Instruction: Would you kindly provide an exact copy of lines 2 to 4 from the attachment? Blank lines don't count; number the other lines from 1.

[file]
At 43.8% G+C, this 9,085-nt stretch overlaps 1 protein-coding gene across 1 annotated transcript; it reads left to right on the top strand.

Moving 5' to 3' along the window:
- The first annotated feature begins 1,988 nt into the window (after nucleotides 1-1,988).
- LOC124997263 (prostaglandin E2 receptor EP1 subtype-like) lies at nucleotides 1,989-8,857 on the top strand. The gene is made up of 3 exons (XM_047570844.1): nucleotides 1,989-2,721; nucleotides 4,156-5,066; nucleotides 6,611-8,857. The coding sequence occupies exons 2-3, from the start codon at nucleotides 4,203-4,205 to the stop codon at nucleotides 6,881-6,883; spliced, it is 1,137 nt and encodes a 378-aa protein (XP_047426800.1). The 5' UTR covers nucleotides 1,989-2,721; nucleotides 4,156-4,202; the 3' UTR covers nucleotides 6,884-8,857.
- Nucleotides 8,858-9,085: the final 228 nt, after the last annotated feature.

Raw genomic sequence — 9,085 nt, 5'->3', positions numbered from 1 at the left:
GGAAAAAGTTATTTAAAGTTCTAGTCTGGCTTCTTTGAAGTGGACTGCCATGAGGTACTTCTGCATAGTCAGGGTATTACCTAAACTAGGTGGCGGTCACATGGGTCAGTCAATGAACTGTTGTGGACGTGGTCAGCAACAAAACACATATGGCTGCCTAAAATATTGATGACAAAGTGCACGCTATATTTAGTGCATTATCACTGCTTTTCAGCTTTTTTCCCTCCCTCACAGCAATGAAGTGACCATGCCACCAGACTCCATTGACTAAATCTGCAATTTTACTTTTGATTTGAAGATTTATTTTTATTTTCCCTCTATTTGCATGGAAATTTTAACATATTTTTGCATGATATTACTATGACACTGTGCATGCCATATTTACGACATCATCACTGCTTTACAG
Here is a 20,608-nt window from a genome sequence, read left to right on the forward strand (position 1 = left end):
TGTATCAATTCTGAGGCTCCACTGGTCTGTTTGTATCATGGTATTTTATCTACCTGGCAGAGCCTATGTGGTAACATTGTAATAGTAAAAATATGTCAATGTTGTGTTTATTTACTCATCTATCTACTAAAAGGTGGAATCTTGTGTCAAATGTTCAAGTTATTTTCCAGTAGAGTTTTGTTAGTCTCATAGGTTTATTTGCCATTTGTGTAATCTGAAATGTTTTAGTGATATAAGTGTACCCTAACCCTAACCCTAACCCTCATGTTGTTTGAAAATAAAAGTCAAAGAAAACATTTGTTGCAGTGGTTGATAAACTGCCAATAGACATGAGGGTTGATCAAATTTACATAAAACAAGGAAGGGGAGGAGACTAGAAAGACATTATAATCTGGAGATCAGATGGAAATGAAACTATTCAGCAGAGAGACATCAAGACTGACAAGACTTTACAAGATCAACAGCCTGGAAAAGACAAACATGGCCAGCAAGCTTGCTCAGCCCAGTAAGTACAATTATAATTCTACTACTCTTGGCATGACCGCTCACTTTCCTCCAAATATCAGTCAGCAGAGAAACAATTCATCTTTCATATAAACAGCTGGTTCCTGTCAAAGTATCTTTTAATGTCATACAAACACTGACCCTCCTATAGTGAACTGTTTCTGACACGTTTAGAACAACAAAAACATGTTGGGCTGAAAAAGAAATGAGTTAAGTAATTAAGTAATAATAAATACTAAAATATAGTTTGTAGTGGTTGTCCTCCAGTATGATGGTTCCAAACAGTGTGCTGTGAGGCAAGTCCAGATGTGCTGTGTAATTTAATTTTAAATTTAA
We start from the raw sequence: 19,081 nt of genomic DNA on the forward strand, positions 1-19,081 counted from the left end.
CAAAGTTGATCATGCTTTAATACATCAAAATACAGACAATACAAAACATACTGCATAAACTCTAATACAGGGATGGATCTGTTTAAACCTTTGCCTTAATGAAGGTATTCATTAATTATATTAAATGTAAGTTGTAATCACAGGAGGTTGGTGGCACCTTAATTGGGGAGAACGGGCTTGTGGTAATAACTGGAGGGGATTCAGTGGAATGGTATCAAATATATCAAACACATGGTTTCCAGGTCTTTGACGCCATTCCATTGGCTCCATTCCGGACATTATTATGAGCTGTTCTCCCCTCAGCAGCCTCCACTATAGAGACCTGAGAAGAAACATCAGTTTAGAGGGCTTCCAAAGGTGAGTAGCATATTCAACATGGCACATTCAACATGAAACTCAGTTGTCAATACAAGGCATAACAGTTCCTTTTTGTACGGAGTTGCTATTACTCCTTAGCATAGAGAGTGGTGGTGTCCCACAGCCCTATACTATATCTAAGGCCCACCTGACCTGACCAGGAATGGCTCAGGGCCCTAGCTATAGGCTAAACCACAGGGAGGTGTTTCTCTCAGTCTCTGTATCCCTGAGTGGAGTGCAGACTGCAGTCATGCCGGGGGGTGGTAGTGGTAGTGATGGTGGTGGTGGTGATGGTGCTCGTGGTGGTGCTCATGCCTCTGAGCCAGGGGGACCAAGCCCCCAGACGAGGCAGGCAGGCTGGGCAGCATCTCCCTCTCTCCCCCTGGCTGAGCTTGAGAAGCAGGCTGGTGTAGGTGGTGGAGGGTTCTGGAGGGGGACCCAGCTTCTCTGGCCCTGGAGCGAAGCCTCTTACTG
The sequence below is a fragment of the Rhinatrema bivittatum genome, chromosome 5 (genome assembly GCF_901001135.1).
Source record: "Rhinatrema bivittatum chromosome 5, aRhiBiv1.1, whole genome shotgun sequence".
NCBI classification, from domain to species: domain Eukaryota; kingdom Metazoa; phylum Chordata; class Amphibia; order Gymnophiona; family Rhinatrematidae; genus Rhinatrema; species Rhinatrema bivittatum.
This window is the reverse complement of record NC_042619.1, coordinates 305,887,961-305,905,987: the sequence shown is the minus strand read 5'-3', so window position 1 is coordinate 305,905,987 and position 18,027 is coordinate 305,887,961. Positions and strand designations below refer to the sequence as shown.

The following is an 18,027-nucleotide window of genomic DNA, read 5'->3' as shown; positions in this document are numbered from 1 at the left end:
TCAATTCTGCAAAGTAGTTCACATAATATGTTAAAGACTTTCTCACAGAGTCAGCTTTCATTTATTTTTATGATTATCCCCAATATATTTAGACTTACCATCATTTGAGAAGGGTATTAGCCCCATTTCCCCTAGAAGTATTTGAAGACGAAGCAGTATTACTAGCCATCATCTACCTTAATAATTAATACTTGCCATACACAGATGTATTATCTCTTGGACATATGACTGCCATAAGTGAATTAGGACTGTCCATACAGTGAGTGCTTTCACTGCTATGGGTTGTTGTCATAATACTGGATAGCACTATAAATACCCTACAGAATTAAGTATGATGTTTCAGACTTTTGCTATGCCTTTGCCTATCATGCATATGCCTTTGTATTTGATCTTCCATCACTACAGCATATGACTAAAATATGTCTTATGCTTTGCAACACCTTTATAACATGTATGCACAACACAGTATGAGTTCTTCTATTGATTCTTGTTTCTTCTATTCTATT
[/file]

Moving 5' to 3' along the window:
- The first annotated feature begins 1,988 nt into the window (after nucleotides 1-1,988).
- LOC124997263 (prostaglandin E2 receptor EP1 subtype-like) lies at nucleotides 1,989-8,857 on the top strand. The gene is made up of 3 exons (XM_047570844.1): nucleotides 1,989-2,721; nucleotides 4,156-5,066; nucleotides 6,611-8,857. The coding sequence occupies exons 2-3, from the start codon at nucleotides 4,203-4,205 to the stop codon at nucleotides 6,881-6,883; spliced, it is 1,137 nt and encodes a 378-aa protein (XP_047426800.1). The 5' UTR covers nucleotides 1,989-2,721; nucleotides 4,156-4,202; the 3' UTR covers nucleotides 6,884-8,857.